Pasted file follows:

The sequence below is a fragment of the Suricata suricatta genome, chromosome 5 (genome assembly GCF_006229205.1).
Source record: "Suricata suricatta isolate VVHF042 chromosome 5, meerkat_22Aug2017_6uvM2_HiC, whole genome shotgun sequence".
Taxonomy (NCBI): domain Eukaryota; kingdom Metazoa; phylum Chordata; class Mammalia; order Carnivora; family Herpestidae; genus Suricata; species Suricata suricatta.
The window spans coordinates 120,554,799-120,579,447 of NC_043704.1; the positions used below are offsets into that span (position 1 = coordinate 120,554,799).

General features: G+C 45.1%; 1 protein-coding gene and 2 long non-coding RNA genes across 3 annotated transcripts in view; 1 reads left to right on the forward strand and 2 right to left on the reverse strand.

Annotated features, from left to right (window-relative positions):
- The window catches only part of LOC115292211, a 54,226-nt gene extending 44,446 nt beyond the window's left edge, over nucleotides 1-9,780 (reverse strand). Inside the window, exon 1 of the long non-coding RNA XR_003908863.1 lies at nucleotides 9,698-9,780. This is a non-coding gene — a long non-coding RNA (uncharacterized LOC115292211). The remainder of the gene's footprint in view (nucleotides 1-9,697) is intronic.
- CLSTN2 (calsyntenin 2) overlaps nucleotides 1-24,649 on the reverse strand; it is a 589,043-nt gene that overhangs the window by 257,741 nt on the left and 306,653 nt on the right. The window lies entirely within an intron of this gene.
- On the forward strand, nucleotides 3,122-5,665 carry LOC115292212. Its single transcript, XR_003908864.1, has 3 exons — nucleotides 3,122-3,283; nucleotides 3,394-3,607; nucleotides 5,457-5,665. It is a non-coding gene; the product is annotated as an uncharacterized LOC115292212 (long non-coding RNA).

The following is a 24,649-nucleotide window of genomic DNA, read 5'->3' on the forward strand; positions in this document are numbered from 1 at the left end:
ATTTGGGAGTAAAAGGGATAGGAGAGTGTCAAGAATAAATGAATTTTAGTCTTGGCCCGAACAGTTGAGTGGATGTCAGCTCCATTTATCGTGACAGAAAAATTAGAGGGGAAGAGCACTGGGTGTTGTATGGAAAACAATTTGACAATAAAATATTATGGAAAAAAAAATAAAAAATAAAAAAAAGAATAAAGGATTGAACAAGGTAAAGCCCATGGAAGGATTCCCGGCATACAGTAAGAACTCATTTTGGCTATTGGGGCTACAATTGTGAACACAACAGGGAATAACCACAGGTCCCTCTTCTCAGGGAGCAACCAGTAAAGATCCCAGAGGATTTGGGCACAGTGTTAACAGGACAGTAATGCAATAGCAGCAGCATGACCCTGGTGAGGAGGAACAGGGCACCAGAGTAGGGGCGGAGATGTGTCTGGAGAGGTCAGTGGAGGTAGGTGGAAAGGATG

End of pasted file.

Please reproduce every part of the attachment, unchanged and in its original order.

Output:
The sequence below is a fragment of the Suricata suricatta genome, chromosome 5 (genome assembly GCF_006229205.1).
Source record: "Suricata suricatta isolate VVHF042 chromosome 5, meerkat_22Aug2017_6uvM2_HiC, whole genome shotgun sequence".
Taxonomy (NCBI): domain Eukaryota; kingdom Metazoa; phylum Chordata; class Mammalia; order Carnivora; family Herpestidae; genus Suricata; species Suricata suricatta.
The window spans coordinates 120,554,799-120,579,447 of NC_043704.1; the positions used below are offsets into that span (position 1 = coordinate 120,554,799).

General features: G+C 45.1%; 1 protein-coding gene and 2 long non-coding RNA genes across 3 annotated transcripts in view; 1 reads left to right on the forward strand and 2 right to left on the reverse strand.

Annotated features, from left to right (window-relative positions):
- The window catches only part of LOC115292211, a 54,226-nt gene extending 44,446 nt beyond the window's left edge, over nucleotides 1-9,780 (reverse strand). Inside the window, exon 1 of the long non-coding RNA XR_003908863.1 lies at nucleotides 9,698-9,780. This is a non-coding gene — a long non-coding RNA (uncharacterized LOC115292211). The remainder of the gene's footprint in view (nucleotides 1-9,697) is intronic.
- CLSTN2 (calsyntenin 2) overlaps nucleotides 1-24,649 on the reverse strand; it is a 589,043-nt gene that overhangs the window by 257,741 nt on the left and 306,653 nt on the right. The window lies entirely within an intron of this gene.
- On the forward strand, nucleotides 3,122-5,665 carry LOC115292212. Its single transcript, XR_003908864.1, has 3 exons — nucleotides 3,122-3,283; nucleotides 3,394-3,607; nucleotides 5,457-5,665. It is a non-coding gene; the product is annotated as an uncharacterized LOC115292212 (long non-coding RNA).

The following is a 24,649-nucleotide window of genomic DNA, read 5'->3' on the forward strand; positions in this document are numbered from 1 at the left end:
ATTTGGGAGTAAAAGGGATAGGAGAGTGTCAAGAATAAATGAATTTTAGTCTTGGCCCGAACAGTTGAGTGGATGTCAGCTCCATTTATCGTGACAGAAAAATTAGAGGGGAAGAGCACTGGGTGTTGTATGGAAAACAATTTGACAATAAAATATTATGGAAAAAAAAATAAAAAATAAAAAAAAGAATAAAGGATTGAACAAGGTAAAGCCCATGGAAGGATTCCCGGCATACAGTAAGAACTCATTTTGGCTATTGGGGCTACAATTGTGAACACAACAGGGAATAACCACAGGTCCCTCTTCTCAGGGAGCAACCAGTAAAGATCCCAGAGGATTTGGGCACAGTGTTAACAGGACAGTAATGCAATAGCAGCAGCATGACCCTGGTGAGGAGGAACAGGGCACCAGAGTAGGGGCGGAGATGTGTCTGGAGAGGTCAGTGGAGGTAGGTGGAAAGGATG